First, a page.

Dogs and Fireworks

The 4th of July is just around the corner and it is a time where dog owners can even loose their beloved pet. Some dogs react severely to firework noise and some could care less. Below I have listed a few suggestions to help a dog owner keep their reactive dog safe during the 4th of July.

  • Bring your dog indoors and make sure they cannot escape out of the house.
  • Crate your dog in the quietest room and check up on them periodically during the evening.
  • Darken the room and provide peaceful music.
  • If needed medicate your dog with the advise of your veterinarian.
  • During the day exercise your dog so they will be tired during the time when fireworks are used.
  • If you do not own a crate leash your dog and keep them with you.
  • Do not leave a dog unattended in a room by themselves they can get destructive and hurt themselves.
  • If you are going to a 4th of July party make sure someone is watching your dog.
  • Provide plenty of water for your dog he or she may pant a lot when stressed.
  • Do not use loud fireworks at your home use ones that do not make noise.

Even the day after the 4th some people will continue to set off fireworks just be aware and continue to provide safety for your dog. Enjoy the 4th of July and Happy Independence Day.

Dog Safety in the Summer Months

Dog safety during the summer is very important for several reasons but mostly your pet can die if in the heat too long. What can you do to insure that your pet is safe during the hottest summer months:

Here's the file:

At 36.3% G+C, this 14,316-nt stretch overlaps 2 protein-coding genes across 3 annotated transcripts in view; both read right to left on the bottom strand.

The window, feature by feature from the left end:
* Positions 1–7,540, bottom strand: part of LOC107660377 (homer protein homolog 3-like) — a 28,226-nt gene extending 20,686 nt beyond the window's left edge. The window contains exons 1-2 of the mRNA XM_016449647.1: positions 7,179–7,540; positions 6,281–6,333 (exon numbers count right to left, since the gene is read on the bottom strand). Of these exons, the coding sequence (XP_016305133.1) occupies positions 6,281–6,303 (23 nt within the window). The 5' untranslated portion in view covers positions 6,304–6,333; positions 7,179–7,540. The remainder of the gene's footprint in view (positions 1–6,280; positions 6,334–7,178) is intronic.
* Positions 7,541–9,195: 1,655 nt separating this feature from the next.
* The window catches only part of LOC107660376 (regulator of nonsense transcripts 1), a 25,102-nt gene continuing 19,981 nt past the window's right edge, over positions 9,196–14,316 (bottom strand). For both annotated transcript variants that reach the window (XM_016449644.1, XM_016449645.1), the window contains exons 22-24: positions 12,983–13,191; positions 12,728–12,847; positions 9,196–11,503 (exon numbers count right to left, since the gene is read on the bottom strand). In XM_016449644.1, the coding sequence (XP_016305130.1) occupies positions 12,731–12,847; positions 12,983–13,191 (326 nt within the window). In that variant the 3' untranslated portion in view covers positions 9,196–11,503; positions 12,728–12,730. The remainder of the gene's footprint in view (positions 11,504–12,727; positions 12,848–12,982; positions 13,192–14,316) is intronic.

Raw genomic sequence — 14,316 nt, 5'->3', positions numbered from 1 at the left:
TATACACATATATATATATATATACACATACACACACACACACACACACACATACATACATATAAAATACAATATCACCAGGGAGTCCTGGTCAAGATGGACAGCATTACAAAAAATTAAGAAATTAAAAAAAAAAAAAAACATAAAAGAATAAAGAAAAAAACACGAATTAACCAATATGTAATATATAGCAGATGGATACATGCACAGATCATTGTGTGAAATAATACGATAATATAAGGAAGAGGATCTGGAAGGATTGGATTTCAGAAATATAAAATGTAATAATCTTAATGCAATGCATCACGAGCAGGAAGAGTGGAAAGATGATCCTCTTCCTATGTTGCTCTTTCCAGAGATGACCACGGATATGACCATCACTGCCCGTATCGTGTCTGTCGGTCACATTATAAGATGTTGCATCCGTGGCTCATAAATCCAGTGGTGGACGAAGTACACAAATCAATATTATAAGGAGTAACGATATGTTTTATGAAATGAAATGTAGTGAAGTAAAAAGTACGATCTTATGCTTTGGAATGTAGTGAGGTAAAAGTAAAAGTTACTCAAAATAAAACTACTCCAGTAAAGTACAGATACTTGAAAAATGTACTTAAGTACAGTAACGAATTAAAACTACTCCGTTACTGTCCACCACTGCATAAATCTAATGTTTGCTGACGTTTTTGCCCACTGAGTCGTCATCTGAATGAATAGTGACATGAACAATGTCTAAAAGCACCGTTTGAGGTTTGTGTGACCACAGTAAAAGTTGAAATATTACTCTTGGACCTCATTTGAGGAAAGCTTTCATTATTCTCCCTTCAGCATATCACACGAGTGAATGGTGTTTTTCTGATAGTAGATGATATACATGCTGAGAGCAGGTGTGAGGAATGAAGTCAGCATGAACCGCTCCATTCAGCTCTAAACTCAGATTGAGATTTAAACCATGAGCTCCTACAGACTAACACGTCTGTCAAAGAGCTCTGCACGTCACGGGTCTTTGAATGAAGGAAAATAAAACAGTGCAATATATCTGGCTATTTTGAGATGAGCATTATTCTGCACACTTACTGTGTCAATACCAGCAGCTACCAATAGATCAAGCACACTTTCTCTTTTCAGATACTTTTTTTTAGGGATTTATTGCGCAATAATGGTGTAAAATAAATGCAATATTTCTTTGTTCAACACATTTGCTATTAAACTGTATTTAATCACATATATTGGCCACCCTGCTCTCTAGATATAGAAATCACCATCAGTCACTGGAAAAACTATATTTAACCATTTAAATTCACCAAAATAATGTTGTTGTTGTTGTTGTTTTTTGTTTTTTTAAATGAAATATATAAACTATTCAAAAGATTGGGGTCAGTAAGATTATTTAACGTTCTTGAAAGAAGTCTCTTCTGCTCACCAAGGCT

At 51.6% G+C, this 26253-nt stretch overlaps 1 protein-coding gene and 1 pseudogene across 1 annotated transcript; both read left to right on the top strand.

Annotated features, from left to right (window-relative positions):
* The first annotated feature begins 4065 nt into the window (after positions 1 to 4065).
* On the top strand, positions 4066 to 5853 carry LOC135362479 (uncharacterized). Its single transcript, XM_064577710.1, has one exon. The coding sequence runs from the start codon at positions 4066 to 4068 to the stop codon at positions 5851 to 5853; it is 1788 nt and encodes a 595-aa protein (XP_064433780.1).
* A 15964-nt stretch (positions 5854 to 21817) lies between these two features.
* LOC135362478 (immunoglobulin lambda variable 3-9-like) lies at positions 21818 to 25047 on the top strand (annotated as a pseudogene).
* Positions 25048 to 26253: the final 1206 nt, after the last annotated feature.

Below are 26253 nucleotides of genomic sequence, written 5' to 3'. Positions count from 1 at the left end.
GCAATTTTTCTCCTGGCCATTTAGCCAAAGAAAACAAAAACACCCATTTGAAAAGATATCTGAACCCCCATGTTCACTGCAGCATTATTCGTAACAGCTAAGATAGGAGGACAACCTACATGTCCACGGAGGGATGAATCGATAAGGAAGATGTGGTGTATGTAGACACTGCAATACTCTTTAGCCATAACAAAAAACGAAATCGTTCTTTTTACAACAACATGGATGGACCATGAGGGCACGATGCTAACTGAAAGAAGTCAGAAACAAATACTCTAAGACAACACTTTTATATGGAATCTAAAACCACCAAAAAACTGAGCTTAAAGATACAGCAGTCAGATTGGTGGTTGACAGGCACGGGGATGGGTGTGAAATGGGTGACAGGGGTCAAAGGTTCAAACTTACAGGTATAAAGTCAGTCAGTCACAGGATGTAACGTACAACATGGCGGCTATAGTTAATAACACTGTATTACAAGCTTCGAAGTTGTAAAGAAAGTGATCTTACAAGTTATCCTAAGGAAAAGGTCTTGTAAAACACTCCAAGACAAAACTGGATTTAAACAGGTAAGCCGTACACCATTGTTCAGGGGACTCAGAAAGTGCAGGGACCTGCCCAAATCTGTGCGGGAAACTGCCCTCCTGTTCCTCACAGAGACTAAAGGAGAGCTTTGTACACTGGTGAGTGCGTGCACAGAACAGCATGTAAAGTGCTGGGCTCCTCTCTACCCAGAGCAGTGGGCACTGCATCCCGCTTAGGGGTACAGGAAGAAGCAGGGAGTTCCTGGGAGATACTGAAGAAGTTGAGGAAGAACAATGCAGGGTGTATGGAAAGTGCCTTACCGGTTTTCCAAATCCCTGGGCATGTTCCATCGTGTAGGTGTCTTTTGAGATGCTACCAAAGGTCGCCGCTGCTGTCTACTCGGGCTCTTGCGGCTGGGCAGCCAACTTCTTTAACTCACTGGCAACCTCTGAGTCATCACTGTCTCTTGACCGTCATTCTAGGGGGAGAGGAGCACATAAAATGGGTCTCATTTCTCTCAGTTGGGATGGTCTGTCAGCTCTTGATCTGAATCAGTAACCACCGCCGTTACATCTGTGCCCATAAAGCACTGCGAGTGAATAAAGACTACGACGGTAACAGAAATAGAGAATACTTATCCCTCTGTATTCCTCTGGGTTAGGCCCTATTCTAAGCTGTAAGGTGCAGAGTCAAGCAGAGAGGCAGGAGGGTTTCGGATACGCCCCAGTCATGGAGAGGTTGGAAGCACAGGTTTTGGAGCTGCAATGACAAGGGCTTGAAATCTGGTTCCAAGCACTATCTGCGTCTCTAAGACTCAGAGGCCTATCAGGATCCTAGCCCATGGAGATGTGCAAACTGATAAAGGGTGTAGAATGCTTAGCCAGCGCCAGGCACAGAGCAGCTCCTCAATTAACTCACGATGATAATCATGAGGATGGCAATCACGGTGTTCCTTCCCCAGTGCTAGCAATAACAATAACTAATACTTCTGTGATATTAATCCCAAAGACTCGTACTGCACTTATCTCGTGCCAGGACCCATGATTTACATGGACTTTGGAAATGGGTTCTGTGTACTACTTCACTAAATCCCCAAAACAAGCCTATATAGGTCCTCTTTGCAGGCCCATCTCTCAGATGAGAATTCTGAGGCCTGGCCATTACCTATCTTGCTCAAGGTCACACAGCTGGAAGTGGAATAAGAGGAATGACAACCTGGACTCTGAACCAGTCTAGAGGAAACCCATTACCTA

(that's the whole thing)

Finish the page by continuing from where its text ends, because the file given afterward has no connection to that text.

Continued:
• Never leave your dog in your car they can die within minutes.
  • Do not walk your dog during the hottest part of the day.
  • If you need to walk your dog keep the walk under 30 minutes and go during very early morning or late at night.
  • Bring water for your dog during the walk.
  • Test the ground if you cannot keep your hand on the sidewalk over 3 seconds than provide dog protective footwear such as dog booties.
  • Wet your dog down before the walk or provide a cool vest.
  • When outside provide plenty of cool fresh water and shade.
  • Keep an eye out on your dog when they go outside you do not want them outside very long especially during the hottest part of the day.
  • Provide a play pool with clean cool water if your dog needs to stay outside.
  • Provide misters and fans on the patio.
  • Some breeds like Pugs or French Bulldogs cannot tolerate heat so let them outside only to go potty.
  • If your dog does get heat stroke place them in room temperature water and immediately call your vet for instructions.
  • If your dog has high energy and needs to exercise consider a treadmill. If unsure how to train on a treadmill give me a call or contact a local trainer.

Hard of Hearing Dogs

I have a dog that went deaf around 8 years of age and now is totally deaf. I found out that Tank was going deaf by his response to noise. For instance, clapping behind him he seemed confused by where the noise was coming from and eventually didn’t respond at all. I took Tank to a specialist and my thoughts were confirmed Tank was at that time 80% deaf. Fortunately, I trained Tank with hand signals and that has been a tremendous help but the biggest issue is having Tank come to me if he was not facing me. That can be scary because if Tank should take off he could not hear things that could hurt him or even end his life. My world changed on how I handle and protect Tank and, now I want to share this information with other owners who are is facing the same issues as I.

In a class I teach students: